CDFW seing fewer applicants to be wildlife officers
EUREKA- Fewer applicants are applying and qualifying to join the California Department of Fish and Wildlife's Officer Academy.
The department is currently recruiting those interested in a career as a wildlife officer. Wardens take an oath to protect the state's wildlife and uphold federal and state laws. Officers, as peace officers, they have the authority to enforce all California laws, such as Vehicle Code and Penal Code violations.
"It always feels good to do something right for the wildlife, because we are the voice of California wildlife," said AJ Bolton, a warden with CDFW who has worked in the career for eight years after serving with the Eureka Police Department.
Bolton said he is surprised so few candidates are applying. He said the job is always different and exciting.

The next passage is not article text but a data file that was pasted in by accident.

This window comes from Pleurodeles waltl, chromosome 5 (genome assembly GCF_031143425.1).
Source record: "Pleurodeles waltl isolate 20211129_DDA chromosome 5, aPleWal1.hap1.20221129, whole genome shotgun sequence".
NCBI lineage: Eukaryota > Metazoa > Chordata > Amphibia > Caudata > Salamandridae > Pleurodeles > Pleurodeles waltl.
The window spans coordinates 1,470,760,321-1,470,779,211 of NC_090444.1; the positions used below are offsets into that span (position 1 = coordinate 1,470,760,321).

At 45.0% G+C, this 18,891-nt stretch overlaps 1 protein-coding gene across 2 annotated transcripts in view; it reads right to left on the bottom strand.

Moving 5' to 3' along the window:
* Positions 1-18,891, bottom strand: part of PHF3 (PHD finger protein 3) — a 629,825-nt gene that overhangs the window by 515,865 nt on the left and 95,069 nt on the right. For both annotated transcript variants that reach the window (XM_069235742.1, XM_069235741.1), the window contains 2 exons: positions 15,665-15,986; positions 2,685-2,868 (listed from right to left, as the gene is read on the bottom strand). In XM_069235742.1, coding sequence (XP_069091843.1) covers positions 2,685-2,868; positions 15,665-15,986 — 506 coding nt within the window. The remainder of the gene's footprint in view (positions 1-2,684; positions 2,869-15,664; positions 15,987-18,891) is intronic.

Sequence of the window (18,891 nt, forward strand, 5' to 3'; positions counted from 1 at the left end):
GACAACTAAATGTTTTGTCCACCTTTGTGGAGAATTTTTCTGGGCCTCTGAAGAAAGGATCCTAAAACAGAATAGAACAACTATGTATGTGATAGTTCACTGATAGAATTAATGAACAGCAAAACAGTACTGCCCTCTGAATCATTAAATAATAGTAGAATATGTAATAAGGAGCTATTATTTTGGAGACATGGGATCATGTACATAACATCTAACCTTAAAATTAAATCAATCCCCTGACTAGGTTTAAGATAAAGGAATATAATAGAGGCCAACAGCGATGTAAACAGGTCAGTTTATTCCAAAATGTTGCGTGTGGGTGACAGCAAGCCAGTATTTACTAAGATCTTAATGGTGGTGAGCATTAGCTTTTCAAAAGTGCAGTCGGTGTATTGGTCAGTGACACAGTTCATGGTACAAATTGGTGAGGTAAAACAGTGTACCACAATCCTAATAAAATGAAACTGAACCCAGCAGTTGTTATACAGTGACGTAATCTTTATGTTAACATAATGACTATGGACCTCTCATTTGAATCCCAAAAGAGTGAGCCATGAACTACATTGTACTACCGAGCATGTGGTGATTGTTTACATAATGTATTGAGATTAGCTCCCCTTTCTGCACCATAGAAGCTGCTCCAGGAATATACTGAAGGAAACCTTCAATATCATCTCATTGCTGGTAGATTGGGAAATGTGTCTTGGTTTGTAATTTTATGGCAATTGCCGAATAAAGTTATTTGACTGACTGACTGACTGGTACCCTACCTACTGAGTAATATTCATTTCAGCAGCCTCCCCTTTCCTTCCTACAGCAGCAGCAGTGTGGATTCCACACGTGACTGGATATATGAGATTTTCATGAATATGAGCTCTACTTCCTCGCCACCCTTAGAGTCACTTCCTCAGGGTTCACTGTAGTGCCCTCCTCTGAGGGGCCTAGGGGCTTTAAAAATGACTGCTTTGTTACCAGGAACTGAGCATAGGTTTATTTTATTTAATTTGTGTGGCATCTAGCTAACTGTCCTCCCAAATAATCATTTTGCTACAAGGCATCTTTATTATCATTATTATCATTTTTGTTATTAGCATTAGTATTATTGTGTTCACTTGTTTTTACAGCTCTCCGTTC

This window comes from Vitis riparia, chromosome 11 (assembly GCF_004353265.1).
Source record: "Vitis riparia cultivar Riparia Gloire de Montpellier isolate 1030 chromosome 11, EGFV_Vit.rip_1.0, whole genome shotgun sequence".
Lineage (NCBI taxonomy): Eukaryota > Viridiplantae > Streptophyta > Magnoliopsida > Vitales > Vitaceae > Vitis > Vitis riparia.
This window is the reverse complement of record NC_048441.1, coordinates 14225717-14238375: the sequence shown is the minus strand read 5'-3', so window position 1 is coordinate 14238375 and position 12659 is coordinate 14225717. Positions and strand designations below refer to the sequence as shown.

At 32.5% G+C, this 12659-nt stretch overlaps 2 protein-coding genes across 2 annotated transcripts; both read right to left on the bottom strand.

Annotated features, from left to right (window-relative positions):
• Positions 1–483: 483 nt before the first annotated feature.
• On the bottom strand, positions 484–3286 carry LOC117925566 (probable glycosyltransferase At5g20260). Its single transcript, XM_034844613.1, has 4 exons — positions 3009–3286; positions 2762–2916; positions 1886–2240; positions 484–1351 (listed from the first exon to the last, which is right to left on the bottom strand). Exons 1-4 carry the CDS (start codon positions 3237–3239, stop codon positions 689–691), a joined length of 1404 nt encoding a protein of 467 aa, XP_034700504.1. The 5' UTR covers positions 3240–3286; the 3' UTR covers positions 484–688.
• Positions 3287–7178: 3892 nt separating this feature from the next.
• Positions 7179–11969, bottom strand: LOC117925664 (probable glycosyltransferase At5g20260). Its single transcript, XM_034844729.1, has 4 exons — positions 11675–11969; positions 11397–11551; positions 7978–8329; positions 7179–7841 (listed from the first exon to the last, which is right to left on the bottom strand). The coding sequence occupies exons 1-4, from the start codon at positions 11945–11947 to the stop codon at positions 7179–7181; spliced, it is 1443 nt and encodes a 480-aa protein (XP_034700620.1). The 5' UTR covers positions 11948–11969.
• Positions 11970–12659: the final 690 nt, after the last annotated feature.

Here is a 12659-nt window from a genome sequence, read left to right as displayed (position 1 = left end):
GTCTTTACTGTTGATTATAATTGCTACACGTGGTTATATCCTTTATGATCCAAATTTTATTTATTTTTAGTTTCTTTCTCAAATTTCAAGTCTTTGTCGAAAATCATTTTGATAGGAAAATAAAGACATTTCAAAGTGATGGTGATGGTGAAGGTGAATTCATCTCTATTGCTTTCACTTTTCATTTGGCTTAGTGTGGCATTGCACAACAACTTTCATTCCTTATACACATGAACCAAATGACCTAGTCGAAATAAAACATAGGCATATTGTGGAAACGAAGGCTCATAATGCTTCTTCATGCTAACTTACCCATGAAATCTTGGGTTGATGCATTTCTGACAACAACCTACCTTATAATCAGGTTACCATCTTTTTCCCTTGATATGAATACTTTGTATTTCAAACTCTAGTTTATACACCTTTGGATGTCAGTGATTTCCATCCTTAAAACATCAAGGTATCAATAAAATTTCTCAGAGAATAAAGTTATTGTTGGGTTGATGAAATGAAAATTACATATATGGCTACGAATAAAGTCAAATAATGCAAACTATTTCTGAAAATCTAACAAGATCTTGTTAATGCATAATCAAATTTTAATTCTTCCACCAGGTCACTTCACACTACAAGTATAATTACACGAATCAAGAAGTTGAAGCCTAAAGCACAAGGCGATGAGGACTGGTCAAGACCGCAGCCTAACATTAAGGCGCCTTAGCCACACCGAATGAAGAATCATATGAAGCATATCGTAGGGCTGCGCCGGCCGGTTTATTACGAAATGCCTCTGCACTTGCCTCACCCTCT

"I never know what my calls are going to bring or where I'm going to go," he said.
Bolton's area extends north of Eureka, to the bay and all the way to east to Dinsmore. Thursday at 1:30 a.m. Bolton got the call to investigate an illegal deer poaching in Kneeland.
Unlike other law enforcement jobs, wardens, he said see the investigation from the beginning to the end. Investigating the case, interviewing witnesses, filling a report with the District Attorney's office and ultimately testifying in court.
"We have a very tough job," he said. "But when those things come together, I think it's more satisfying just because we've had to do it from start to finish."
Bolton said he feels that it is important work, because sometimes, wildlife officers are the only voice for wildlife.
Successful candidates who apply will take a 31-week academy and field train for 19-weeks.